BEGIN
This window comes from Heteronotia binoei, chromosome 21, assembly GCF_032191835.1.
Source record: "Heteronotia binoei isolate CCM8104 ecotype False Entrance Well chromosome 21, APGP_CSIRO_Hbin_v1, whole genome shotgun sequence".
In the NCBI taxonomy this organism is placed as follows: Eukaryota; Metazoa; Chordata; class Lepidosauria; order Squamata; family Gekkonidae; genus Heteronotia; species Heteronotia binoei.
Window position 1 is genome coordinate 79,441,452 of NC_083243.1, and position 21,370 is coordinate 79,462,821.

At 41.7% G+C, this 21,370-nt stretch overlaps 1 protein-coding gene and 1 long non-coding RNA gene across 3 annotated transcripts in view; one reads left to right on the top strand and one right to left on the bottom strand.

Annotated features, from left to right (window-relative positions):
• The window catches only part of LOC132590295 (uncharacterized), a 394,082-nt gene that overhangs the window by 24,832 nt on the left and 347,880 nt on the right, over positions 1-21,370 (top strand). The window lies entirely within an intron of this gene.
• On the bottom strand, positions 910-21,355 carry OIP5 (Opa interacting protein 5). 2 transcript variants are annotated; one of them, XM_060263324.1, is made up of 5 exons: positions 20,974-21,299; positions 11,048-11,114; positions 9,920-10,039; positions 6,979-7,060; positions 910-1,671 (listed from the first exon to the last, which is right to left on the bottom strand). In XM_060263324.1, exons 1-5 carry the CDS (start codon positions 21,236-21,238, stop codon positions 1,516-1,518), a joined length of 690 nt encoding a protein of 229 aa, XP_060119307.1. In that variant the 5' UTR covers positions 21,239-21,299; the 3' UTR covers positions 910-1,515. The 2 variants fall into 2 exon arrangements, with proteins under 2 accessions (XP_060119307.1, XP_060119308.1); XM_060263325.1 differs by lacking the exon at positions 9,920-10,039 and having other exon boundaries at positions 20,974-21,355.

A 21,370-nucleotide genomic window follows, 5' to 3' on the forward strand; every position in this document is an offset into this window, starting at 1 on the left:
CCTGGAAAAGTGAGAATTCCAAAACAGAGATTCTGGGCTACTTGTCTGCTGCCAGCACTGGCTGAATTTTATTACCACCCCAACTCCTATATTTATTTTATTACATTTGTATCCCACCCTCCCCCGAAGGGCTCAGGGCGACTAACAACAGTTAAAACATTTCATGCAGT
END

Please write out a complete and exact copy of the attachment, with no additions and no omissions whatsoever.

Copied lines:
This window comes from Heteronotia binoei, chromosome 21, assembly GCF_032191835.1.
Source record: "Heteronotia binoei isolate CCM8104 ecotype False Entrance Well chromosome 21, APGP_CSIRO_Hbin_v1, whole genome shotgun sequence".
In the NCBI taxonomy this organism is placed as follows: Eukaryota; Metazoa; Chordata; class Lepidosauria; order Squamata; family Gekkonidae; genus Heteronotia; species Heteronotia binoei.
Window position 1 is genome coordinate 79,441,452 of NC_083243.1, and position 21,370 is coordinate 79,462,821.

At 41.7% G+C, this 21,370-nt stretch overlaps 1 protein-coding gene and 1 long non-coding RNA gene across 3 annotated transcripts in view; one reads left to right on the top strand and one right to left on the bottom strand.

Annotated features, from left to right (window-relative positions):
• The window catches only part of LOC132590295 (uncharacterized), a 394,082-nt gene that overhangs the window by 24,832 nt on the left and 347,880 nt on the right, over positions 1-21,370 (top strand). The window lies entirely within an intron of this gene.
• On the bottom strand, positions 910-21,355 carry OIP5 (Opa interacting protein 5). 2 transcript variants are annotated; one of them, XM_060263324.1, is made up of 5 exons: positions 20,974-21,299; positions 11,048-11,114; positions 9,920-10,039; positions 6,979-7,060; positions 910-1,671 (listed from the first exon to the last, which is right to left on the bottom strand). In XM_060263324.1, exons 1-5 carry the CDS (start codon positions 21,236-21,238, stop codon positions 1,516-1,518), a joined length of 690 nt encoding a protein of 229 aa, XP_060119307.1. In that variant the 5' UTR covers positions 21,239-21,299; the 3' UTR covers positions 910-1,515. The 2 variants fall into 2 exon arrangements, with proteins under 2 accessions (XP_060119307.1, XP_060119308.1); XM_060263325.1 differs by lacking the exon at positions 9,920-10,039 and having other exon boundaries at positions 20,974-21,355.

A 21,370-nucleotide genomic window follows, 5' to 3' on the forward strand; every position in this document is an offset into this window, starting at 1 on the left:
CCTGGAAAAGTGAGAATTCCAAAACAGAGATTCTGGGCTACTTGTCTGCTGCCAGCACTGGCTGAATTTTATTACCACCCCAACTCCTATATTTATTTTATTACATTTGTATCCCACCCTCCCCCGAAGGGCTCAGGGCGACTAACAACAGTTAAAACATTTCATGCAGT